The French had built nearby Logstown for the Native Americans as a trade and council center to increase their influence in the Ohio Valley. Between June 15 and November 10, 1749, an expedition headed by Celeron de Bienville, a French officer, traveled down the Allegheny and Ohio to bolster the French claim to the region. De Bienville warned away English traders and posted markers claiming the territory.
In 1753, Marquis Duquesne, the Governor of New France, sent another, larger expedition. At present-day Erie, Pennsylvania, an advance party built Fort Presque Isle. They also cut a road through the woods and built Fort Le Boeuf on French Creek, from which it was possible at high water to float to the Allegheny. By summer, an expedition of 1,500 French and Native American men descended the Allegheny. Some wintered at the confluence of French Creek and the Allegheny, where, the following year, they built Fort Machault.
Proceeding up the Allegheny, Washington presented Dinwiddie’s letter to the French commanders first at Venango, and then Fort Le Boeuf. The French officers received Washington with wine and courtesy, but did not withdraw.
Governor Dinwiddie then sent Captain William Trent to build a fort at the Forks of the Ohio. On February 17, 1754, Trent began construction of the fort, the first European habitation at the site of present-day Pittsburgh. The fort, named Fort Prince George, was only half-built by April 1754, when over 500 French forces arrived and ordered the 40-some colonials back to Virginia. The French then tore down the British fortification and built Fort Duquesne.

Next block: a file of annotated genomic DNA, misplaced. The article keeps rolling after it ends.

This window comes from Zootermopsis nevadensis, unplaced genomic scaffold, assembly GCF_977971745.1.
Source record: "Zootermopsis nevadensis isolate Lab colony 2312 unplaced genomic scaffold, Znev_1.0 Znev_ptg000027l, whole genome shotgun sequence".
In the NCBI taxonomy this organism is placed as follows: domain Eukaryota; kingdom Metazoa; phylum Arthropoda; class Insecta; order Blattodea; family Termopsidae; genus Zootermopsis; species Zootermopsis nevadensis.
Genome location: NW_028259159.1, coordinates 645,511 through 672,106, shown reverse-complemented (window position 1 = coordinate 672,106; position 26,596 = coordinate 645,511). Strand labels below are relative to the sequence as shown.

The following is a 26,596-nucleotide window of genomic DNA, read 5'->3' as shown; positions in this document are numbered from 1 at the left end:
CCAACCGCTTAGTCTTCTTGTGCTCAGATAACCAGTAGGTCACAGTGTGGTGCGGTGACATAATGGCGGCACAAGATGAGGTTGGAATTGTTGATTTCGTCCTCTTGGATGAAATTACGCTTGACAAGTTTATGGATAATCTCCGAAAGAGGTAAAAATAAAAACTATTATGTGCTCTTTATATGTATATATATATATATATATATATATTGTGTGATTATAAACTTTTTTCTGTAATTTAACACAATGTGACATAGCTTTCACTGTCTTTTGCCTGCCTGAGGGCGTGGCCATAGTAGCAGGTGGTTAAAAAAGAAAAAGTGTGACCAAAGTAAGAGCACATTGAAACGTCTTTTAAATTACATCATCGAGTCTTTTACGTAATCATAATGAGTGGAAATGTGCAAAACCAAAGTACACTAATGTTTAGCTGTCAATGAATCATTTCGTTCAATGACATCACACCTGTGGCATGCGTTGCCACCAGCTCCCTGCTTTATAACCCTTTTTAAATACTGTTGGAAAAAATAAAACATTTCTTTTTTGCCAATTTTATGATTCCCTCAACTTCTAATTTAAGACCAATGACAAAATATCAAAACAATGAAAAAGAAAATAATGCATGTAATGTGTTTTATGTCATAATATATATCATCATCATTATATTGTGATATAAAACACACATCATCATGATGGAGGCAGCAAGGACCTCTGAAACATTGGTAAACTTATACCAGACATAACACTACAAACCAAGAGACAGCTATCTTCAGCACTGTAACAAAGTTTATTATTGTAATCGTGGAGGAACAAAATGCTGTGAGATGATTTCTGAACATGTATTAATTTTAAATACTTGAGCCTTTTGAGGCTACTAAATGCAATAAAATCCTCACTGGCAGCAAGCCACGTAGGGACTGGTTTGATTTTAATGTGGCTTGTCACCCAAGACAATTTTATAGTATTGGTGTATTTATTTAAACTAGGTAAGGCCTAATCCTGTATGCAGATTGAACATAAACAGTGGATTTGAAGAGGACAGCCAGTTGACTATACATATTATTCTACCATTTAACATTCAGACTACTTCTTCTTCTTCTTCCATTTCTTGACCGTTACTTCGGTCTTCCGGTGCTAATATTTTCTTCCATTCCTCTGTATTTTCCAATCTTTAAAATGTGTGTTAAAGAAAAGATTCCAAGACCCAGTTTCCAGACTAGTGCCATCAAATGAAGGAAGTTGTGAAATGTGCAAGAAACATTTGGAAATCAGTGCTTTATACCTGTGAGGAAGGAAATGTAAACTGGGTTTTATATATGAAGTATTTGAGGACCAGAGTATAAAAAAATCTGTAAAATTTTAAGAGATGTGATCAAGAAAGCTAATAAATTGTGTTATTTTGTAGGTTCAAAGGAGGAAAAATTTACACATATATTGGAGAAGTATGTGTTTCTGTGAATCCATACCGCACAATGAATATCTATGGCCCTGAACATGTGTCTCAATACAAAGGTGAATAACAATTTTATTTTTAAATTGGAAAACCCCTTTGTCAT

Governor Dinwiddie then launched another expedition. Colonel Joshua Fry commanded the regiment with his second-in-command, George Washington, leading an advance column. On May 28, 1754, Washington’s unit clashed with the French in the Battle of Jumonville Glen during which 13 French soldiers were killed and 21 were taken prisoner. After the battle, Washington’s ally, Seneca chief Tanaghrisson, unexpectedly executed the French commanding officer, Ensign Joseph Coulon de Jumonville. The French pursued Washington and on July 3, 1754, George Washington surrendered following the Battle of Fort Necessity. These actions sparked the French and Indian War (1754–1763), or, the Seven Years’ War, an imperial confrontation between England and France fought in both hemispheres.